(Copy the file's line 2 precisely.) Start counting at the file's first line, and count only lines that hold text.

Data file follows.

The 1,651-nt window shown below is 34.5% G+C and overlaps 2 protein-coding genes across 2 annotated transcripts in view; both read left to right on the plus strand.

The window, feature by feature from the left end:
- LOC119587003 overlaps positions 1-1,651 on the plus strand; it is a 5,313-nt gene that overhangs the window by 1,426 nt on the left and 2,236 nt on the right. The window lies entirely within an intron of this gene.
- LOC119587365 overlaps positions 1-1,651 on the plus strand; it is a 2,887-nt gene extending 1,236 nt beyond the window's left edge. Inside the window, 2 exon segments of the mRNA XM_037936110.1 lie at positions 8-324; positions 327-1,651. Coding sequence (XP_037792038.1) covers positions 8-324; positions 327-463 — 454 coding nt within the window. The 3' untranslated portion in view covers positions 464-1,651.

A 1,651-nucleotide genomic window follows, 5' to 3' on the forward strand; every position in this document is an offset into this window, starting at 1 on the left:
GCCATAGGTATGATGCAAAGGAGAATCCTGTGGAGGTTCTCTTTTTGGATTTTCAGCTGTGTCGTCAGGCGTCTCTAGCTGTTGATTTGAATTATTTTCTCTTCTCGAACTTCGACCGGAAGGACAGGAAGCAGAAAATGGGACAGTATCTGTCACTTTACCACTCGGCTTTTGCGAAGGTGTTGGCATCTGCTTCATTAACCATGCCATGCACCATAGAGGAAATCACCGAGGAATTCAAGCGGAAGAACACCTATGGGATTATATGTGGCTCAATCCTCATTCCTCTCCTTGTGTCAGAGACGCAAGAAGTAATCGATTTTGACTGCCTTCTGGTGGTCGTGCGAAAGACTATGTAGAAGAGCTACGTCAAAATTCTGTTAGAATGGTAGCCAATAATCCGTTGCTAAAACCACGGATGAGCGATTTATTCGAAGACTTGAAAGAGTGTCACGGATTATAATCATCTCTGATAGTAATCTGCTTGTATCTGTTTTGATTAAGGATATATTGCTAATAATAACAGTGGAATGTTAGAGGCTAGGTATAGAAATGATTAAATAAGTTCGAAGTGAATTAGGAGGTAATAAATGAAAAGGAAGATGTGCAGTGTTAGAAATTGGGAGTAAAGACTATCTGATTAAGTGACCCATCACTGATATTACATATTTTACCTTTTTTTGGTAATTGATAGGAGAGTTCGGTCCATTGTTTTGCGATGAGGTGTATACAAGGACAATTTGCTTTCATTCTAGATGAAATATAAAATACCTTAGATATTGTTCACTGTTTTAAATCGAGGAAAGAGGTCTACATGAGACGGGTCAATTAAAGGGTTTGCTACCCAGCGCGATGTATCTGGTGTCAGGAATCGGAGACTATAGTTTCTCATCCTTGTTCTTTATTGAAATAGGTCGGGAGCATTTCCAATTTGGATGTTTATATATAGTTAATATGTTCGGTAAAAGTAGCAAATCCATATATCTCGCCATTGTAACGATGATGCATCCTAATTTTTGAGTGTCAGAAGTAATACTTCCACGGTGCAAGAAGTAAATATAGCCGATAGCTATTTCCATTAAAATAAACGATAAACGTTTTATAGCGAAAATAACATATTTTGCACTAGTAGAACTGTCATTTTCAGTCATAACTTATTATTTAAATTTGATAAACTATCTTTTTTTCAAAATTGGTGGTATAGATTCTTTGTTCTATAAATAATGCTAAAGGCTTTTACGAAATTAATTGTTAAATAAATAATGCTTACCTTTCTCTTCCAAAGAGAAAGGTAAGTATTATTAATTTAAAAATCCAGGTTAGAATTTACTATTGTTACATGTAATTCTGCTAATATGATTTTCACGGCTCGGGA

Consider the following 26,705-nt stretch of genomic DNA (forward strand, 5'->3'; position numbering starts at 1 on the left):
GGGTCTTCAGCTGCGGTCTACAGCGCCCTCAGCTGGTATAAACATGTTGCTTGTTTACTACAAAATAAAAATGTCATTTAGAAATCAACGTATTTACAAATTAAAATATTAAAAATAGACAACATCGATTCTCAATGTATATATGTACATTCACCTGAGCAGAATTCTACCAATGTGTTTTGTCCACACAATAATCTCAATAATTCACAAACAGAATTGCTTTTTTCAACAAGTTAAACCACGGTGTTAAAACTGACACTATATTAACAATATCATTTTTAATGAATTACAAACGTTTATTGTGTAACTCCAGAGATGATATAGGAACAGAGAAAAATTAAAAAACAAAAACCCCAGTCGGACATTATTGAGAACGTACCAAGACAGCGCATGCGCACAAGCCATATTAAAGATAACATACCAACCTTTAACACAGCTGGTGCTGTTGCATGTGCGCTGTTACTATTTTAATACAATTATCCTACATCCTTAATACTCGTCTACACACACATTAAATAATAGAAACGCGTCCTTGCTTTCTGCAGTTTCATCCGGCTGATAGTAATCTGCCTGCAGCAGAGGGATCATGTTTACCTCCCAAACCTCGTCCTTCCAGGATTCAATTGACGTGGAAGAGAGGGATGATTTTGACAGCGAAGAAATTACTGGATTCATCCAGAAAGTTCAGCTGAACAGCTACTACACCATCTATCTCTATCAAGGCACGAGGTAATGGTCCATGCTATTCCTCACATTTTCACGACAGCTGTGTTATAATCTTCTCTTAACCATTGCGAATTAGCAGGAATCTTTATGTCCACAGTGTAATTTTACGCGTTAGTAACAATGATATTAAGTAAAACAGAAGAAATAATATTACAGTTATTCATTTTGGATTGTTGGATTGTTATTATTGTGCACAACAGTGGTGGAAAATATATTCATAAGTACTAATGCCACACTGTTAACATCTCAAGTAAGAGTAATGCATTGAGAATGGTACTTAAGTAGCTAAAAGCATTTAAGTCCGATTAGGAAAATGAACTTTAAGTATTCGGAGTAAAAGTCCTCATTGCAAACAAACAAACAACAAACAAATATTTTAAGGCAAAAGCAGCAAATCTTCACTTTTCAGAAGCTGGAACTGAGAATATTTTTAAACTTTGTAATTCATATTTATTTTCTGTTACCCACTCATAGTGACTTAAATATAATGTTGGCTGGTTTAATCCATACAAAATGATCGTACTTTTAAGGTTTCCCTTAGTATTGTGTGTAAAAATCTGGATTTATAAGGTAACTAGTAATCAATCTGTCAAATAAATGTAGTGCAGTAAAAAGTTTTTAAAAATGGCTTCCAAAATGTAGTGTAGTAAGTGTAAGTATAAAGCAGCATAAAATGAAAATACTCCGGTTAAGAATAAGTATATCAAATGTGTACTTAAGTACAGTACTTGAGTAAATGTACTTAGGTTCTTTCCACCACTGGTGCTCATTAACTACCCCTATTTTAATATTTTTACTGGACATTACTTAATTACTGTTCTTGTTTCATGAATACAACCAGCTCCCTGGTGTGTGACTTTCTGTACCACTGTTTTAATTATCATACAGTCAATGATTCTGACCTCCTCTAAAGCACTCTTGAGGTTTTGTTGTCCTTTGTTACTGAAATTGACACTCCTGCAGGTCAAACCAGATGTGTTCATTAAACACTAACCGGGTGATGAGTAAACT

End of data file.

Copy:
The window, feature by feature from the left end: